NGC5921 - JHK - 1.5" DIMM seeing - 0.4"..0.5" J..Ks with ARGOS

Under good weather conditions, many targets show a PSF size is of around 0.2'' in Ks and around 0.3'' in J, fairly homogeneous over the LUCI field.

SDSS J1038+4849 (The cat) - main arcs at z=0.97, 2.19 (J-band image)

The team obtained, for the first time, a multi-object spectrum using LUCI with the ARGOS loop closed. While proper data reduction is pending - as for all the observations during this commissioning run - an initial look shows that nearly all of the ~33 immediately visible spectra have a spatial resolution around 0.2-0.3'', with an increased spectral resolution due to the 0.25'' slit width and the N3.75 Camera.

NGC 5466 MOS observation. Spatial resolution ~0.2" in K - 0.25" slit width - N3.75 camera


For a second multi-object spectroscopy test, the target was the arc of a gravitationally lensed high-z galaxy at z=2.49, combining the unique capabillities af LUCI plus ARGOS. The mask contained a curved slit matching the arc's location on sky and had a 0.5'' slit width. While being one of the most challenging applications of the LUCI MOS plus ARGOS, Halpha is detected over the whole extent of the arc with a 30-minute integration time. The clumpy structure of the arc can be seen at the 0.2-0.3''scale.



There is obviously much more work ahead to make ARGOS a reliable and solid facility instrument which will be both efficient and user friendly. The path towards a general use will be challenging, but these exciting results are definitely a great incentive (if any should be needed) for the ARGOS team, LBTO, and the LBT partnership to devote the level of resources to the project that will be required for a swift move to full operation.

Congratulations go to the ARGOS team for their great work. Many thanks to the LBTO staff for their support.

More information on the ARGOS project is available on its website here.



Friday, January 15, 2016

MODS1+2 first binocular light

At LBTO, first-generation instruments are deployed in pairs. The Multi-Object Double Spectrograph for the Large Binocular Telescope (MODS1 and MODS2) pair is the second one to have been fully installed and commissioned on the telescope. The Large Binocular Cameras have been in binocular mode since 2008.

MODS2 was reunited with MODS1 on Mt Graham in April 2014. Following commissioning, completed by mid-2015, MODS2 was used for science in the second half of 2015, when only one eye of the telescope was available. With the telescope back to two-eye mode at the end of 2015, it was time to move forward and test MODS1 and MODS2 in binocular mode.

Snapshot of the telescope monitoring screen with the two MODS in action (guider and primary mirror active optics wave-front sensor images displayed for each). The red "ADSEC-OFF" on the right side shows that the rigid secondary is used while the right-side adaptive secondary is being serviced.
As a first step, MODS Principal Investigator Richard Pogge (Ohio State University) worked on the interface between the instruments and the telescope to make possible the use of single-MODS scripts for a binocular observation where each MODS is actually doing the same observation, opening the possibility to reduce by nearly a factor of two the time needed for an observing program. While still in early engineering mode, this is an important step toward a more efficient use of MODS telescope time, which is one of the raisons d'être of the binocular nature of LBT!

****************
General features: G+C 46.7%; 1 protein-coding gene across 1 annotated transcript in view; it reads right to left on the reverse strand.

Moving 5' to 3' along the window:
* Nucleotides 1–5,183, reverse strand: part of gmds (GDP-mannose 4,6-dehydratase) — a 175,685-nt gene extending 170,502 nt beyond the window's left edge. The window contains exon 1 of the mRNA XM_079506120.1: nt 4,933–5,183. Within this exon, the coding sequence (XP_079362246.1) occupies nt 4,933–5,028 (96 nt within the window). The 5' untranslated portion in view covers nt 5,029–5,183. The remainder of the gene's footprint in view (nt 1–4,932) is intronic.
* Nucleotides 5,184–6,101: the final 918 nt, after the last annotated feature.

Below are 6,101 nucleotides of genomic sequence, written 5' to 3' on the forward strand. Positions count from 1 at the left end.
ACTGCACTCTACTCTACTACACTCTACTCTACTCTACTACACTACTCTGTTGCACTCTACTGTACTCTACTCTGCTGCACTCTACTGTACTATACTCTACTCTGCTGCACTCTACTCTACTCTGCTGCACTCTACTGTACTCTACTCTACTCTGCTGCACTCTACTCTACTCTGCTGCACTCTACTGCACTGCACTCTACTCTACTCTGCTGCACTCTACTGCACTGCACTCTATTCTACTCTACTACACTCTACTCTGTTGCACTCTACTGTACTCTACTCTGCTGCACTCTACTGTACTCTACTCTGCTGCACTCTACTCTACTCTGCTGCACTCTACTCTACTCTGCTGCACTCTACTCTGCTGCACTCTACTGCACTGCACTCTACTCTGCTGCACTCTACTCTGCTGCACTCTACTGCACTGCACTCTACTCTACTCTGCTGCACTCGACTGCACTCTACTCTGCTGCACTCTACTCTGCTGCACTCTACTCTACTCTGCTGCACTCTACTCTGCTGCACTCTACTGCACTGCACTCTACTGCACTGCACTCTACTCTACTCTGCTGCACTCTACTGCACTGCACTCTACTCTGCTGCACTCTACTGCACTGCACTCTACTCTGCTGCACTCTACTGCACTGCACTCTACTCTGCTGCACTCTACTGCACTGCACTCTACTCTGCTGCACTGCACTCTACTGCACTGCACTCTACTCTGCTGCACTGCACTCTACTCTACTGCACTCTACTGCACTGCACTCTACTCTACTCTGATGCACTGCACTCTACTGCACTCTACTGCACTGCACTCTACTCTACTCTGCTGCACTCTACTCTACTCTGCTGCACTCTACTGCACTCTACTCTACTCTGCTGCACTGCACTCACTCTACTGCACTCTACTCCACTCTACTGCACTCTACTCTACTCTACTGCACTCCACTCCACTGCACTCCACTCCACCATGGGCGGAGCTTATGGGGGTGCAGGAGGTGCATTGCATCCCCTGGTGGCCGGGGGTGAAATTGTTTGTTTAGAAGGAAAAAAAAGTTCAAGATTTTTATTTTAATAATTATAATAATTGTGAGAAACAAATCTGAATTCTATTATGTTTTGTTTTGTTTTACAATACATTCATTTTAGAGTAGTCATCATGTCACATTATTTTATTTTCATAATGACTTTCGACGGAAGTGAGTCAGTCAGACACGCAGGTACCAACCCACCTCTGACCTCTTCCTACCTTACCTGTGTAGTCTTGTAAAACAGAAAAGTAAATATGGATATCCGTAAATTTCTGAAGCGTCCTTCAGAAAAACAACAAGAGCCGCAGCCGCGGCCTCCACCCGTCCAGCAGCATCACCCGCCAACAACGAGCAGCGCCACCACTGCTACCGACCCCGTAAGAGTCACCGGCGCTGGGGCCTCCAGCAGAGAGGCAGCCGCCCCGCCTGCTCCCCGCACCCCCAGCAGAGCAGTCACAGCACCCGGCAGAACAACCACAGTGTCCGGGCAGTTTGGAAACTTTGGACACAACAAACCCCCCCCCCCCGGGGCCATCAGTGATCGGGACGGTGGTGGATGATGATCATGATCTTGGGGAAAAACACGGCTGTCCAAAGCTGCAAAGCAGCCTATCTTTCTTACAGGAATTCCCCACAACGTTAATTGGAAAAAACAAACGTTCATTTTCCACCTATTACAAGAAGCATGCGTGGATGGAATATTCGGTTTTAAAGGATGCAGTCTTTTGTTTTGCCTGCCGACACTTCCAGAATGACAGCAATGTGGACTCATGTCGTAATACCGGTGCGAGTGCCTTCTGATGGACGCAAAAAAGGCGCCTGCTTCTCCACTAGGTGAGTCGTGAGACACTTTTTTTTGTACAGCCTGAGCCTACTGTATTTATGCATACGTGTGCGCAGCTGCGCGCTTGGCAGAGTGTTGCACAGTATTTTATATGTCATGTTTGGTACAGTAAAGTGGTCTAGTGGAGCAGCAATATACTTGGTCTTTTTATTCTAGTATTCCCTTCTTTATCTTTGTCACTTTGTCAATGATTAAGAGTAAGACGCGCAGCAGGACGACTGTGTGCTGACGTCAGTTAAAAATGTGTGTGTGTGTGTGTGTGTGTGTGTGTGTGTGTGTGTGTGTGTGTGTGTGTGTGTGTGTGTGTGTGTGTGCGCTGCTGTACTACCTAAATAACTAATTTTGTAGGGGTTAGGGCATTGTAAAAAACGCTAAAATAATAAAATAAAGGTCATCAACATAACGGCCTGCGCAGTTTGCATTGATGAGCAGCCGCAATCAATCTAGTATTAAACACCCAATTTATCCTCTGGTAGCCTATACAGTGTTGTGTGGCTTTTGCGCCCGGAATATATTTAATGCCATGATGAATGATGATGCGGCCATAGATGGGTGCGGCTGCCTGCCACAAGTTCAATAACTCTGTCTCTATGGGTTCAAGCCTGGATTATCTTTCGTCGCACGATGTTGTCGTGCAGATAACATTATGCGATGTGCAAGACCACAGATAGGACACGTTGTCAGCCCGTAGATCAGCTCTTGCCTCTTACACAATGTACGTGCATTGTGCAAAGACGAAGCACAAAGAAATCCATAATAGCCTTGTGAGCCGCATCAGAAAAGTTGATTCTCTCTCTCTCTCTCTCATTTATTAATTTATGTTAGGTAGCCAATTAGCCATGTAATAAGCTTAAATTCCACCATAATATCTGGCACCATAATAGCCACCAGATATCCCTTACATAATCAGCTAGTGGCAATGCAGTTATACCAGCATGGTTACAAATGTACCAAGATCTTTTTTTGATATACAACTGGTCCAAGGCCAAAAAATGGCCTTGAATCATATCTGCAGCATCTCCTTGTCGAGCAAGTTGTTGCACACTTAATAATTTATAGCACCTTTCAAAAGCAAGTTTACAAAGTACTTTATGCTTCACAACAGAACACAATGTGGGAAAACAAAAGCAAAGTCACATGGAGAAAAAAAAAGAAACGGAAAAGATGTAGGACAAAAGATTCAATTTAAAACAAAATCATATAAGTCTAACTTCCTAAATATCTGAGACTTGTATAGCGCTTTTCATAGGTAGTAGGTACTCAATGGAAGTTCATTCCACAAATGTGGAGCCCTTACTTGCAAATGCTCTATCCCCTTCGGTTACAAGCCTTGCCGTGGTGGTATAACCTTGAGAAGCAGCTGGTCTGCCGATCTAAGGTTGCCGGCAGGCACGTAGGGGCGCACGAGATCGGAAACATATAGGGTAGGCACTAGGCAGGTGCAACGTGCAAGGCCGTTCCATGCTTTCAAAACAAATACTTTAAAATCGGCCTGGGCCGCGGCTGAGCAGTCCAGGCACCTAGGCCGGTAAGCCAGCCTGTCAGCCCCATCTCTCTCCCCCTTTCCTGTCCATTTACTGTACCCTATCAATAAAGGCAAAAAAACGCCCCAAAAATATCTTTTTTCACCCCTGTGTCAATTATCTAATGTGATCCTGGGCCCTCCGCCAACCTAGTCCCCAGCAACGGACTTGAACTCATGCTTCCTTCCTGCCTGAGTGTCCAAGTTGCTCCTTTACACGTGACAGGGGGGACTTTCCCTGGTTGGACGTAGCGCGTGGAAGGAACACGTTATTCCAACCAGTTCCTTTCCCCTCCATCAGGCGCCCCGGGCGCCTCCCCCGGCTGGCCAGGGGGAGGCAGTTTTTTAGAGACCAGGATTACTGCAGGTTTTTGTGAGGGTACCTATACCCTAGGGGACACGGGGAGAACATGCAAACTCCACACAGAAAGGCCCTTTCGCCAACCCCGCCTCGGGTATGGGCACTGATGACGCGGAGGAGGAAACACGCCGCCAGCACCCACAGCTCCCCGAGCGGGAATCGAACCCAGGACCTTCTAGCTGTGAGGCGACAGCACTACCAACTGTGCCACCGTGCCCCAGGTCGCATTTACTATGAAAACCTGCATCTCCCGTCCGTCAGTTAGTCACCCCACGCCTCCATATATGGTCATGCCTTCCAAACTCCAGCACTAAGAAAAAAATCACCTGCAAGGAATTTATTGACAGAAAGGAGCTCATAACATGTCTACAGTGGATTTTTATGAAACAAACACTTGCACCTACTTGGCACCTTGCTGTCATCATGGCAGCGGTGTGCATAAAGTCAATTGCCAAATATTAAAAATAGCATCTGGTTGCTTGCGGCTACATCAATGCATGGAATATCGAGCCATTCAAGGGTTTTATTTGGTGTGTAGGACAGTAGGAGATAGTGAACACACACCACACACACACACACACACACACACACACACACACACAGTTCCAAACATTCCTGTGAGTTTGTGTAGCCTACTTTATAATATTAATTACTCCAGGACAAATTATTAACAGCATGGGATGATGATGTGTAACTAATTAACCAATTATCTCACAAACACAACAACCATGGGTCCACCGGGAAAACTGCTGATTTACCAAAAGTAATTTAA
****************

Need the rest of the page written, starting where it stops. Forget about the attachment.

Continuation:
There is more work ahead to make this mode user-friendly enough to be used by observers. LBTO could offer binocular observations with MODS in shared risk toward the end of the semester. Stay tuned...

The "official" MODS1+2 binocular first-light: a long-slit spectrum of the Seyfert galaxy NGC1068
(3x5mn exposures on each side). 





Monday, November 16, 2015

LINC-NIRVANA is introduced to its new home.



LINC-NIRVANA (LN) is a near infrared imaging instrument for the Large Binocular Telescope (LBT) designed to offer both multi-conjugate adaptive optics (MCAO) and interferometric beam combination for ultra high spatial resolution. LN is a collaboration between the German and Italian partners. Its Principal Investigator is Tom Herbst (MPIA  - Max Planck Institute for Astronomy, Heidelberg).


LN successfully passed its Preliminary Acceptance tests in Heidelberg (Germany) in May 2015. For the following months, the team has been very busy preparing the instrument for shipping, filling up nine 20ft containers and a BIG crate for the LN bench. Before packing the bench itself, a traverse specially built to eventually install the instrument on the LBT was tested in front of the lab at MPIA. It was LN's first flight! (see image on the right)

Bench crate and containers left MPIA in early September and arrived on schedule on Oct 20 and 21 at the MGIO base camp.


Two of the LN containers (left) and the LN bench crate (right) at the MGIO base camp

The bench crate made its way to the mountain on Oct 22, followed by a first set of four containers. They were stored in the high bay, waiting for the arrival of the LN team, eight people from MPIA who started the long reassembly process on Nov 9. The MGIO staff was instrumental in the swift and safe delivery of these heavy loads to the observatory!

Of the many steps in this reassembly process, checking the fit of the LN bench on the telescope is obviously crucial to the whole project. The bench and its traverse were reunited and they both went for a second flight...